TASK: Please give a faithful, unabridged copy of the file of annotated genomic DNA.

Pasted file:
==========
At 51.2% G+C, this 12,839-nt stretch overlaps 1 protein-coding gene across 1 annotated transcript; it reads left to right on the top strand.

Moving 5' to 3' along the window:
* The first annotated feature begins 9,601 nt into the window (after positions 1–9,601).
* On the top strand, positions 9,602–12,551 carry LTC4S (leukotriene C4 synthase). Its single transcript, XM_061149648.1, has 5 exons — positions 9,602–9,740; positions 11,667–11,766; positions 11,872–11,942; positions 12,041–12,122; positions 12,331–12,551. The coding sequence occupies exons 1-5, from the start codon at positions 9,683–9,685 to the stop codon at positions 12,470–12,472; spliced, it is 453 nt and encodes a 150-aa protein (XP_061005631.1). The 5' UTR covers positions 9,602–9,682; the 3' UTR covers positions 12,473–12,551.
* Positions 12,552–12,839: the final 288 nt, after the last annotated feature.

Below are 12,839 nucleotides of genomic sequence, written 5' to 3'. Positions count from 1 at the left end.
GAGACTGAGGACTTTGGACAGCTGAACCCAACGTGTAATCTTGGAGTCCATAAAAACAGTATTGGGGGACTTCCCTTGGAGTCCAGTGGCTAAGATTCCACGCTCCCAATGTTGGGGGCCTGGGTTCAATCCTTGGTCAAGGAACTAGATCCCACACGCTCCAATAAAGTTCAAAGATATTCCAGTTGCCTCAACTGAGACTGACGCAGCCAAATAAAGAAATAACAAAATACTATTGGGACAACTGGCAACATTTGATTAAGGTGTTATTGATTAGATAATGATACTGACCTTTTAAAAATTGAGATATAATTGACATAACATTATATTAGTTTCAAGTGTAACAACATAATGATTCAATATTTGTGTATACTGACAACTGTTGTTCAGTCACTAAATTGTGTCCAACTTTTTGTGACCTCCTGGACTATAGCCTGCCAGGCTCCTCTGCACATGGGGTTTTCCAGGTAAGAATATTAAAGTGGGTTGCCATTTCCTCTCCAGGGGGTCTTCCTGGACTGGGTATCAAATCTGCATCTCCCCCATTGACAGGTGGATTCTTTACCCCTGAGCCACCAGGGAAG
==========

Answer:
At 51.2% G+C, this 12,839-nt stretch overlaps 1 protein-coding gene across 1 annotated transcript; it reads left to right on the top strand.

Moving 5' to 3' along the window:
* The first annotated feature begins 9,601 nt into the window (after positions 1–9,601).
* On the top strand, positions 9,602–12,551 carry LTC4S (leukotriene C4 synthase). Its single transcript, XM_061149648.1, has 5 exons — positions 9,602–9,740; positions 11,667–11,766; positions 11,872–11,942; positions 12,041–12,122; positions 12,331–12,551. The coding sequence occupies exons 1-5, from the start codon at positions 9,683–9,685 to the stop codon at positions 12,470–12,472; spliced, it is 453 nt and encodes a 150-aa protein (XP_061005631.1). The 5' UTR covers positions 9,602–9,682; the 3' UTR covers positions 12,473–12,551.
* Positions 12,552–12,839: the final 288 nt, after the last annotated feature.

Below are 12,839 nucleotides of genomic sequence, written 5' to 3'. Positions count from 1 at the left end.
GAGACTGAGGACTTTGGACAGCTGAACCCAACGTGTAATCTTGGAGTCCATAAAAACAGTATTGGGGGACTTCCCTTGGAGTCCAGTGGCTAAGATTCCACGCTCCCAATGTTGGGGGCCTGGGTTCAATCCTTGGTCAAGGAACTAGATCCCACACGCTCCAATAAAGTTCAAAGATATTCCAGTTGCCTCAACTGAGACTGACGCAGCCAAATAAAGAAATAACAAAATACTATTGGGACAACTGGCAACATTTGATTAAGGTGTTATTGATTAGATAATGATACTGACCTTTTAAAAATTGAGATATAATTGACATAACATTATATTAGTTTCAAGTGTAACAACATAATGATTCAATATTTGTGTATACTGACAACTGTTGTTCAGTCACTAAATTGTGTCCAACTTTTTGTGACCTCCTGGACTATAGCCTGCCAGGCTCCTCTGCACATGGGGTTTTCCAGGTAAGAATATTAAAGTGGGTTGCCATTTCCTCTCCAGGGGGTCTTCCTGGACTGGGTATCAAATCTGCATCTCCCCCATTGACAGGTGGATTCTTTACCCCTGAGCCACCAGGGAAG